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Chukwu Rebounds With Days Passing By

By Omiko Awa
12 April 2015   |   6:02 am
Eric Man Chukwu was a part of the entertainment industry of the 70s. Back then he and his band members went round nightclubs and parties in the Lagos metropolis and other cities miming to different rock and R‘n’B songs while also doing scintillating dance steps that made them a sought-after group.


Eric Man Chukwu was a part of the entertainment industry of the 70s. Back then he and his band members went round nightclubs and parties in the Lagos metropolis and other cities miming to different rock and R‘n’B songs while also doing scintillating dance steps that made them a sought-after group.

Chukwu has not forgotten those gleeful days. In fact, he draws from them like a merchant draws from his treasury.

The Obiarukwu native in Ndokwa Local Council Area of Delta State wants upcoming artistes to learn from music of yester years from composition to the various artistes that made up the period.

Although little known in spite of four decades’ participation, Chukwu said, “At the time we started music, it was hard to go to the studio to record. Thing were not as easy as they are today.

We wanted to play rock because it was then in vogue in the 60s, 70s down to 80s, but getting the platform to record was the problem.

There were very few recording houses and for those of us just coming up then, we had no space because they never gave us the chance to prove ourselves.

“We had a group called Don’t Rick Group with which we thrilled our audiences, playing rock music and winning prizes in university shows. I later left the group for the Wails Band, the Ndokwa Orchestra and later the Kikato”.

Chukwu did not change his genre of music even when it was apparent that people were more interested in Afrocentric music, especially with the experience of colonialism and the cold war still ragging. The artiste maintained his stand on rock and R’n’B.

He noted, “We just wanted to play rock and R’n’B music because of their jocularity, ecstasy and strength. We never wanted to play Afro music, and because we were not able to put our act together we could not get a record label to sign us on.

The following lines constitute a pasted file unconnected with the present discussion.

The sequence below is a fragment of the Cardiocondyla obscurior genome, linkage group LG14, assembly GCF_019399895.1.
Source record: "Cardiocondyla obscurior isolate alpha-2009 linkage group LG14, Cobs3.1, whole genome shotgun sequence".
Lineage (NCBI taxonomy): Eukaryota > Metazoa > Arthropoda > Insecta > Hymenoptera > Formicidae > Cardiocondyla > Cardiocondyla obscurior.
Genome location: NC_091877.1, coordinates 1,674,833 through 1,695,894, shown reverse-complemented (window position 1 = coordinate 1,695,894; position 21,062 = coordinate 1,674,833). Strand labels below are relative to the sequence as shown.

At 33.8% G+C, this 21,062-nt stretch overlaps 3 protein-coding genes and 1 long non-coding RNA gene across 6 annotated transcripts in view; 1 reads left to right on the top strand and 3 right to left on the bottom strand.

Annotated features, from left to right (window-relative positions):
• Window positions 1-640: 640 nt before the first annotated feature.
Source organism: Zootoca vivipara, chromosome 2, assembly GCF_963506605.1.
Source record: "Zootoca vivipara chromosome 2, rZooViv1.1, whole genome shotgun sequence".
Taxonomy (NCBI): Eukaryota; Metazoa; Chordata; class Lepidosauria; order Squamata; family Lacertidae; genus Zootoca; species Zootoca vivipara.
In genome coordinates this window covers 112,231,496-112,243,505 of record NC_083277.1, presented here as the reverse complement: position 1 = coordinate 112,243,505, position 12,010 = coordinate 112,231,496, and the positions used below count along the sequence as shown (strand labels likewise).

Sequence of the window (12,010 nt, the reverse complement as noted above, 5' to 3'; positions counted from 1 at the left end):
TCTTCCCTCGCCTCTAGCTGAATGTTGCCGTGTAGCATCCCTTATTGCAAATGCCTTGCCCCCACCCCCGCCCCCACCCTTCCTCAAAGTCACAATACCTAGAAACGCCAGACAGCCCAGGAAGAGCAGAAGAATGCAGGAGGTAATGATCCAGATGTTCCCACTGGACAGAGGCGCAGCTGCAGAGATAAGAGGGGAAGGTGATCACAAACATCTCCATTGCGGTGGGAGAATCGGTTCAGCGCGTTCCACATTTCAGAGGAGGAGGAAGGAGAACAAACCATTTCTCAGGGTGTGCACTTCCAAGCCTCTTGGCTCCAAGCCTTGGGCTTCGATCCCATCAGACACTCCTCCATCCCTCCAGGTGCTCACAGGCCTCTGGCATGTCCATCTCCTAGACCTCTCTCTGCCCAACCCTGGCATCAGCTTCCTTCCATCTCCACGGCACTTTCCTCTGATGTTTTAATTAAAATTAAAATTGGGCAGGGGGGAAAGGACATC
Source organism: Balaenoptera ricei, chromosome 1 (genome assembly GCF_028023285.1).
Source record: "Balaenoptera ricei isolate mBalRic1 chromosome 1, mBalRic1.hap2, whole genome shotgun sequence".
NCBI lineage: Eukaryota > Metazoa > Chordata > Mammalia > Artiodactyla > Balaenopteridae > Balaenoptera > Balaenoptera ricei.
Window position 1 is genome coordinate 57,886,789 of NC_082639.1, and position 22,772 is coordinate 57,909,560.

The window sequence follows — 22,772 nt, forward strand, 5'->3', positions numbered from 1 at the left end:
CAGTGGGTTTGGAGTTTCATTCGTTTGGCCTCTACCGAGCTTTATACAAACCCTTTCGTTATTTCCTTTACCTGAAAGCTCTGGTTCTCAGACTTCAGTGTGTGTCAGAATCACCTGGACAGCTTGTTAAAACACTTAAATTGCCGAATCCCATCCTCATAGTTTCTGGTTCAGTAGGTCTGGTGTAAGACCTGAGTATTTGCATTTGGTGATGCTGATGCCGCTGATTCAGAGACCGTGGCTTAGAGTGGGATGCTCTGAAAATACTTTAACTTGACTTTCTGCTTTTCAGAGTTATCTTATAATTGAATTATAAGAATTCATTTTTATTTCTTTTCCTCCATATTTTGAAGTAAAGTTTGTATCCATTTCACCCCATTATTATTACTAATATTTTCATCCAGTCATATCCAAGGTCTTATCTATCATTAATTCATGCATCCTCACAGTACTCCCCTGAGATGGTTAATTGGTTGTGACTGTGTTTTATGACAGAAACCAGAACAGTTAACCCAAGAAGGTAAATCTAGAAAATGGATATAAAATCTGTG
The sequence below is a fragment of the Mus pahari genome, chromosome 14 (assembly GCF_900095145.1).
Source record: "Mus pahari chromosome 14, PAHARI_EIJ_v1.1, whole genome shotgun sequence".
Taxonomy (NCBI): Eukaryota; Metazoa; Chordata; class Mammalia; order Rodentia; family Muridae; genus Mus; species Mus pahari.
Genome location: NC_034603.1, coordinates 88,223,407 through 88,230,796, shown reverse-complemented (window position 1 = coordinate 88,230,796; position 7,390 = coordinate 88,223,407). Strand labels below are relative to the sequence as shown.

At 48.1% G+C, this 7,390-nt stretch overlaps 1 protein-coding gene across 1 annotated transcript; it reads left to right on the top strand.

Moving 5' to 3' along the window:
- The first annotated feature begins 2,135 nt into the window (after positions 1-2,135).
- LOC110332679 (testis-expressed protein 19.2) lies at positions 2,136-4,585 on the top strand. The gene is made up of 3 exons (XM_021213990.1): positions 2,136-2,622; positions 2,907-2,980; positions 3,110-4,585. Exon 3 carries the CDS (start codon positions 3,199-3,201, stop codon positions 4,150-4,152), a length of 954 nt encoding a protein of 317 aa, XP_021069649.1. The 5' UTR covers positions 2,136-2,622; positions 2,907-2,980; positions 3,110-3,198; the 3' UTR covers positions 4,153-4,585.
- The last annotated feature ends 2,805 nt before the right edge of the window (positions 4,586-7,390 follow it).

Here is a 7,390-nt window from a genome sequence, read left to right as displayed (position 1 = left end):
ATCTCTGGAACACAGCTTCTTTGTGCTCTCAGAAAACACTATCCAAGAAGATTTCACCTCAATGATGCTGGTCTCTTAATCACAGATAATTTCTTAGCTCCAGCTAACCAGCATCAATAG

Besides, there were very few music labels and the competition for a place was very high. You can imagine, we were only playing for those that were interested in rock music. But despite this, we won different prizes in different university shows”.

Having had his fill in the miming business, he began to do backups and settled for drums for established bands. It was from here he joined Tunji Oyelana band.

As he put it, “I joined Tunji Oyelana brand and did “I Love My Country, I No Go Lie,” with the group. I joined the group through the Wole Soyinka project, while the song was recorded by EMI record label”.

Not satisfied merely sharing platform with the actor, singer, composer and activist, Eric moved to Kuboye band and later did backups for many other artistes before branching out into advertising.

According to him, “When I got into advertisement, I abandoned music bEricecause advert business is big business. It gave me the type of money my backups outings were unable to give me. So I depended on it.

While in advertising, I was doing commercials and jingles, which paid my bills. Though into advertising, you could still see that I was not far from music. Aside from leveraging from it, the knowledge I gathered while doing full music helped me to do my jingles and commercials better”.